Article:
We are today the most powerful nation. ... All but the Soviet satellites look to us in a world where security is still a dream. ... Within 10 years the Russians might be in possession of an atomic bomb or something equally terrible. After that the Russians will be on an equal footing with us. In the meantime the issue is lack of trust. They don't entirely trust us and we don't trust them. ... But no single factor has poisoned the atmosphere more than our monopoly of the atomic bom, the fact that we have actually demonstrated its monstrous destructive power, that we are continuing to stockpile more bombs while the whole world has agreed that the bomb must be outlawed if civilization is to survive. The abortive attempts at disarmament in the 20s and 30s were followed by an armament race, followed by a devastating war. There is one crucial difference between the current race and the previous one. In the previous race, the industrially stronger powers won out in the long run. But in a nuclear war there will be no long run.Note the dire comparison between previous and current weapons, motivating urgent disarmament of America so Russia can have all the power. = = = = = Now we have another transition of weapons, marked this week by Panetta:
Defense Secretary Leon Panetta issued what he said is a “clarion call” Thursday for Americans to wake up to the growing threat posed by cyber war. “The whole point of this is that we simply don’t just sit back and wait for a goddamn crisis to happen,” Panetta told Time. “In this country we tend to do that, and that’s a concern.” Panetta came to the nation’s financial hub – New York City – to issue his battle cry. The city is the brightest bulls-eye on the American target for foes wishing to cripple the U.S. economy with computerized “worms” and “malware” that can infect computer networks via the Internet or insider sabotage. “It is the kind of capability that can basically take down a power grid, take down a water system, take down a transportation system, take down a financial system,” he told Time editors. “We are now in a world in which countries are developing the capability to engage in the kind of attacks that can virtually paralyze a country.” “Everybody knows what their iPhone can do, everybody knows what their computer can do, but I think there are too few people out there who understand the potential for the kind of attack that could cripple this country,” Panetta said. “The American people just have to be made aware of that.”I appreciate Panetta's straight talk. No bureaucratic buzzwords, no shit about 'exceptionalism'. But he's manipulating the same old trick about a new and unfamiliar threat. This new threat is simply nonsense. There is no way the average citizen can be safe from an atomic bomb, but it's GODDAMN EASY to be safe from a cyberthreat. All you have to do is DECENTRALIZE. Keep all web-connected stuff totally separate from important stuff like factories and utilities. Important stuff was already running perfectly well before the web came along. Important stuff was already thoroughly automated and computerized before the web came along. There is simply NO REASON to tie these things to the web by cable or radio. So we have to ask why Panetta is pushing this threat as dire and apocalyptic when it's NOT. Easy answer. He doesn't WANT us to decentralize. As a good bureaucrat, his sole purpose in life is to maximize the power and budget of his agency. When nuclear war fades from the scene, the Pentagon's genuine need for central power also fades. Not only fades but fails. Remember what DIDN'T happen on 9/11. All of our centralized defense and intelligence apparatus (NORAD, NSA, SAC, CIA) completely failed to anticipate those 19 Saudi boys, and completely failed to respond. The only response came from brave men on one of the airliners. Decentralized war requires decentralized defense. In the cyber realm, decentralized defense WORKS EVERY TIME IT'S USED. The only problem is that industries and governments are TOO FUCKING STUPID TO USE IT. They value the need for centralized command, the need to make factories respond every millisecond to the corporation's electronically-traded share value. Corporate leaders are Chinese agents. They consciously and intentionally move production to China, with the primary purpose of smashing the American economy and the secondary purpose of installing Chinese spyware in everything we use. Traitors. Now Panetta is trying to centralize the defense against cyberthreats. He wants the Pentagon to be in charge of all cyberwar actions. We know where that will lead. It will lead to a new NORAD, and the new NORAD will fail just like the old one. Individual cyberdefense will end up being prohibited or intentionally diluted to serve our Wall Street and Chinese masters. WATCH OUT!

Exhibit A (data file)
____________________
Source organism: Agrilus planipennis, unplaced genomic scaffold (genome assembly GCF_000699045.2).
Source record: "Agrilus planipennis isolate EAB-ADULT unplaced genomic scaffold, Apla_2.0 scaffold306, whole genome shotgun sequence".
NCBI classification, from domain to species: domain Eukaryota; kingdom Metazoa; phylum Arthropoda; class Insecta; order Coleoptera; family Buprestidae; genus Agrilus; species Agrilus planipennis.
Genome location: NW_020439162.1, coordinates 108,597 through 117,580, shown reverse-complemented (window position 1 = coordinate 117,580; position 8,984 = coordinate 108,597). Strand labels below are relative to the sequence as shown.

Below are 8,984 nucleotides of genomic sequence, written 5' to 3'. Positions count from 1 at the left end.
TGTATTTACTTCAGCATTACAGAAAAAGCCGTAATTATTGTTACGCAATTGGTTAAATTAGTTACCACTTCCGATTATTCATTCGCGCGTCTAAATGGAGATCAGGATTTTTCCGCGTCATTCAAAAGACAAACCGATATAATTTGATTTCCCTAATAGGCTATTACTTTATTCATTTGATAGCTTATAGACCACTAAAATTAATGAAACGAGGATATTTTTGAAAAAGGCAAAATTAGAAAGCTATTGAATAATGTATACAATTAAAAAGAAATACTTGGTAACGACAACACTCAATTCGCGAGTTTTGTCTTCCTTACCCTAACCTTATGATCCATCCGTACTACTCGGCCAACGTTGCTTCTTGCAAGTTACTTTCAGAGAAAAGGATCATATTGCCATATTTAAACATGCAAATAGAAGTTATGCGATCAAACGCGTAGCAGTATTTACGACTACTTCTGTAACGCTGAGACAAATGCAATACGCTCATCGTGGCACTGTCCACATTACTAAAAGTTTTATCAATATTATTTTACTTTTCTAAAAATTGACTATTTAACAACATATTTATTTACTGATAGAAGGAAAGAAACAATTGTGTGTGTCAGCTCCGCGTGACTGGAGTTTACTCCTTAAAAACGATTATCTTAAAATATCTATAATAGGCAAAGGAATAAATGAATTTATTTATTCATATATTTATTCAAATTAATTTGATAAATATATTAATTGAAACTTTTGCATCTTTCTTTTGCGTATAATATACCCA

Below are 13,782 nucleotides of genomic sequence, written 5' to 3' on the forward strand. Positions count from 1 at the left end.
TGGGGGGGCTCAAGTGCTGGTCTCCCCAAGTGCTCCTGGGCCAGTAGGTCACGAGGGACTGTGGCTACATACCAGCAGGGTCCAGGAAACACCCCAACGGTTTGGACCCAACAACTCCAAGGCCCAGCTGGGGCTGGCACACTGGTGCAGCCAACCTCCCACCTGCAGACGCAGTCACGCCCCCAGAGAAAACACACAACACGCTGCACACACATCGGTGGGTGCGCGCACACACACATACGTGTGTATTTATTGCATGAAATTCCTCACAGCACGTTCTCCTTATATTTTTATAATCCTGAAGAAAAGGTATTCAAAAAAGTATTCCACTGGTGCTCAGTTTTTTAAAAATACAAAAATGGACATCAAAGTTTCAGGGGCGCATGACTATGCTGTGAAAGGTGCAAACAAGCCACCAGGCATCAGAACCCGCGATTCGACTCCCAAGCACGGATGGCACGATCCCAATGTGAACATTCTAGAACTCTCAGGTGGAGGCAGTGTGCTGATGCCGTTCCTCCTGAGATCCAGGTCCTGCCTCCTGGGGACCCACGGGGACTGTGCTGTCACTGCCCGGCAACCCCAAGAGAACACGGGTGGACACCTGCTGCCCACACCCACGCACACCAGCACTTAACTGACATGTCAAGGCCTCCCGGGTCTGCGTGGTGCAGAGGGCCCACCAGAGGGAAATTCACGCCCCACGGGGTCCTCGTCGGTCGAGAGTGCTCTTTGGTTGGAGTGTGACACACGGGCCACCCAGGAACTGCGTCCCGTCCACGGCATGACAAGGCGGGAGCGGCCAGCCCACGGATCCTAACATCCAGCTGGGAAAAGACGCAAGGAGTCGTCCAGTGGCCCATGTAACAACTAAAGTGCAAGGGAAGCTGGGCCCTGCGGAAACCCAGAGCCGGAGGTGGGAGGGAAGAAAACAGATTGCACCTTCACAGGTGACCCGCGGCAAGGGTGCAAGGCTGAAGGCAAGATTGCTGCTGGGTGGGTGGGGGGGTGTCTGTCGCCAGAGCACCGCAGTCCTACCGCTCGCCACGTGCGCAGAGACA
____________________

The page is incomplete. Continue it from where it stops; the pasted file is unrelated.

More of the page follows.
Polistra was named after the original townsite of Manhattan (the one in Kansas). When I was growing up in Manhattan, I spent a lot of time exploring by foot, bike, and car. I discovered the ruins of an old mill along Wildcat Creek, and decided (inaccurately) that it was the remains of the original site of Polistra. Accurate or not, I've always liked the name, with its echoes of Poland (an under-appreciated friend of freedom) and stars. ==== The title icon is explained here. ==== Switchover: This 2007 entry marks a sharp change in worldview from neocon to pure populist. ===== The long illustrated story of Polistra's Dream is a time-travel fable, attempting to answer the dangerous revision of New Deal history propagated by Amity Shlaes. The Dream has 8 episodes, linked in a chain from the first. This entry explains the Shlaes connection.